I’ve been a huge fan of the Cardigans since their first U.S. single “Carnival”. I was living in Boston and I vividly remember the first time I heard it on the radio. It was bubbly and treacly and then about halfway through it turned into something fantastic.
And that’s how I’ve felt about them ever since. They obviously hit the big time with “Lovefool” and then became something of a one hit wonder band (in the US, although not in Europe). Which is a shame because they’ve written some amazing songs.
I just learned about this Best of (not released in the US). It’s got 22 tracks on disc one including all of their international hits and a few surprises. Disc Two features a ton of B-sides and other fun things. I have a lot of these tracks from when I was a singles collector, but it’s a lot more fun to have them in one place. And, I stopped collecting singles quite a few years ago, so it’s nice to have these newer B-side too.
But perhaps the most fun part of this collection is the liner notes. You get a band’s eye view of all of the songs–where they recorded them, what worked and what didn’t and even what it’s like to have unexpected enormous success (for a short period of time).
I’ve seen the Cardigans live about three times. Their live shows bring out a whole new layer that is not apparent on their discs (except for their Black Sabbath covers). They can be a pretty heavy, rocking band. On the last tour I saw, Nina came out in leather pants and they opened with a cover of “Iron Man.” It was pretty intense. Don’t judge by their adorable looks, they’re a solid band, and this is a great place to delve into more than the hit.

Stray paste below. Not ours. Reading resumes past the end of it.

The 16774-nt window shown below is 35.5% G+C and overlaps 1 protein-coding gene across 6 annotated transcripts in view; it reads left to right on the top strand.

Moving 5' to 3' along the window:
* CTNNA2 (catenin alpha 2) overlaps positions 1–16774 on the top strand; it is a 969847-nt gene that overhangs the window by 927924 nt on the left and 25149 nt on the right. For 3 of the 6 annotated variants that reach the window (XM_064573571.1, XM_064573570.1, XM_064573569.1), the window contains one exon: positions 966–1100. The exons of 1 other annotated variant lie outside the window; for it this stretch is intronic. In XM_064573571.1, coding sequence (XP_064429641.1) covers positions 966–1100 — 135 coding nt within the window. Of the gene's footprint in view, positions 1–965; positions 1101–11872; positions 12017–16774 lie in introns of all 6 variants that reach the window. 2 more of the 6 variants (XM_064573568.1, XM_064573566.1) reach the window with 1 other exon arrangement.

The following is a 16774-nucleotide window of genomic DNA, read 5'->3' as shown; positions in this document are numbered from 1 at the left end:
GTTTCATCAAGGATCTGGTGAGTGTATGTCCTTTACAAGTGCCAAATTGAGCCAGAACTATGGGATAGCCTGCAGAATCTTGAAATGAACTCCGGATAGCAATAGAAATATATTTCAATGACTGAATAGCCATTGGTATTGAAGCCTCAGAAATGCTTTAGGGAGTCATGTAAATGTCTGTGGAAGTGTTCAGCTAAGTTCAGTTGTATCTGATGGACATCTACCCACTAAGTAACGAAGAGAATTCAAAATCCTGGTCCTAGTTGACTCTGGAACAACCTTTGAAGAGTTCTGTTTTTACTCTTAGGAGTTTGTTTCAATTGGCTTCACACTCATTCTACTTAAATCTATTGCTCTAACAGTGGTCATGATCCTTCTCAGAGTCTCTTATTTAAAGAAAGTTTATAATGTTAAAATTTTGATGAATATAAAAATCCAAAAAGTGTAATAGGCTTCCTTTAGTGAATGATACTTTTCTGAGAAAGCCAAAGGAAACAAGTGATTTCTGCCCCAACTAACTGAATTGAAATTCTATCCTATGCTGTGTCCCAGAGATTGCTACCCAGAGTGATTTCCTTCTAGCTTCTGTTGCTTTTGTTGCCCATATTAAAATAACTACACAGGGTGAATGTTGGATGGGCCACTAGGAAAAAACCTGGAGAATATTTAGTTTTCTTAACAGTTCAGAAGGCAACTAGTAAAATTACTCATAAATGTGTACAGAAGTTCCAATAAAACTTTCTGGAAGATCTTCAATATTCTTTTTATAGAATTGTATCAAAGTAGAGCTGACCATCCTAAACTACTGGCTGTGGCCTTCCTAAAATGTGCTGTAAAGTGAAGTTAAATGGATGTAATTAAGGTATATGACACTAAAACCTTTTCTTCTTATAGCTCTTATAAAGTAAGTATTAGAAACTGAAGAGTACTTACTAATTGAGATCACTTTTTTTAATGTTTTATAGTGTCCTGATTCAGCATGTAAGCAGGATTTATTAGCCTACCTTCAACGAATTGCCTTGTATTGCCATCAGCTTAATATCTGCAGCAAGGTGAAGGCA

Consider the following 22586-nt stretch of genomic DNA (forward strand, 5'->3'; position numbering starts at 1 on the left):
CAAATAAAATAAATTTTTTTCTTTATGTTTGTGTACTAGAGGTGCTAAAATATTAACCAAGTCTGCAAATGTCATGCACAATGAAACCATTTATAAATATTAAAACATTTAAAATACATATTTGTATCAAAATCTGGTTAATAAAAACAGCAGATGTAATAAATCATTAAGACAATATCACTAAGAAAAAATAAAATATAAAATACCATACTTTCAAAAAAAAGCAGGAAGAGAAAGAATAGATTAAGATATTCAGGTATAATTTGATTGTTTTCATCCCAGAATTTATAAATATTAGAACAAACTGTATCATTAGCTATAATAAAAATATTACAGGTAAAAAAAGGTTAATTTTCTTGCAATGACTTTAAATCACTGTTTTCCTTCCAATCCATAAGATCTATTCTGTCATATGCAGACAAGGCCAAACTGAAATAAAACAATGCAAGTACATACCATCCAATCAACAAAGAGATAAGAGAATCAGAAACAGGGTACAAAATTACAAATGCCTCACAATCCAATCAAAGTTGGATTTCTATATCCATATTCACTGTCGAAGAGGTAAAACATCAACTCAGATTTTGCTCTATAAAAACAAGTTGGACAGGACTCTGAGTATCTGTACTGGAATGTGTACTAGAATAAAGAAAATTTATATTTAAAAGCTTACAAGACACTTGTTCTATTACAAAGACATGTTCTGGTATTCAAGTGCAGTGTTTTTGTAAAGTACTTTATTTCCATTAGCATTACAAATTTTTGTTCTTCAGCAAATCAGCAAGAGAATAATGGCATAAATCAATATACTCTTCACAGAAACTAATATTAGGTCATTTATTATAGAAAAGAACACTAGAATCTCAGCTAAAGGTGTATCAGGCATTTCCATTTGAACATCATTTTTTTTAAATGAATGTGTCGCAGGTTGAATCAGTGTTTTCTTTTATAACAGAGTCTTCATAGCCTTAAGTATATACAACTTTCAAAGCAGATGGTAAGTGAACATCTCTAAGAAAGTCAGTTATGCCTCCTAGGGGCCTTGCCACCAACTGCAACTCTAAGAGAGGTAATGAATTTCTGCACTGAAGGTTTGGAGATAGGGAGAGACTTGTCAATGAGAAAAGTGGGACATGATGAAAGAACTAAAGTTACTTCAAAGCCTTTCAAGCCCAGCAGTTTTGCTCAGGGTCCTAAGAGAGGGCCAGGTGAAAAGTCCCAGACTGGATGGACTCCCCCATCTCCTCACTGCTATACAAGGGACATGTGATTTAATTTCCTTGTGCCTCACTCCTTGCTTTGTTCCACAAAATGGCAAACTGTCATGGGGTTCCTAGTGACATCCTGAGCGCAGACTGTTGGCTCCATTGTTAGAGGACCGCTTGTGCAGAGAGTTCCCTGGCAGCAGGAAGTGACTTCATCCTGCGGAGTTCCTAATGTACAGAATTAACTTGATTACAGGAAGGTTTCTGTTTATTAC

[READ: November 30, 2009] “Mermaid Fever”
This story has a fairly simple premise: a mermaid washes up dead on a beach. The town where she was found claims her as their own. They display her in a museum and everyone from miles around comes to see her. Mermaid fever sweeps the town.
What was interesting about the story, beyond the supernatural premise, was the amount of detail Millhauser threw in. Everyone is familiar with when some kind of fever sweeps a town, but with the mermaid, it took on far more unrealistic proportions. Perfect for humor but also for the underlying message. So, it was fun to see the way everyone started dressing like a mermaid: bathing suits that taper down like a tail. But it was also interesting to hear people complaining about how dehumanizing this new trend became.
And it was equally creepy to see how far people were willing to go to emulate the new figure: parties, tattoos, false sightings and even delusional swims in questionable waters.
It’s interesting when a story that you can pretty much tell what is going to happen before it happens is still a compelling read. Beyond the basic mermaidiness of the story, it was a nice look into the behaviors of humanity. And, even better, it was nice at the mermaid brought out these aspects of people without actually being alive (and asking about humanity like some kind of bad fish out of water movie).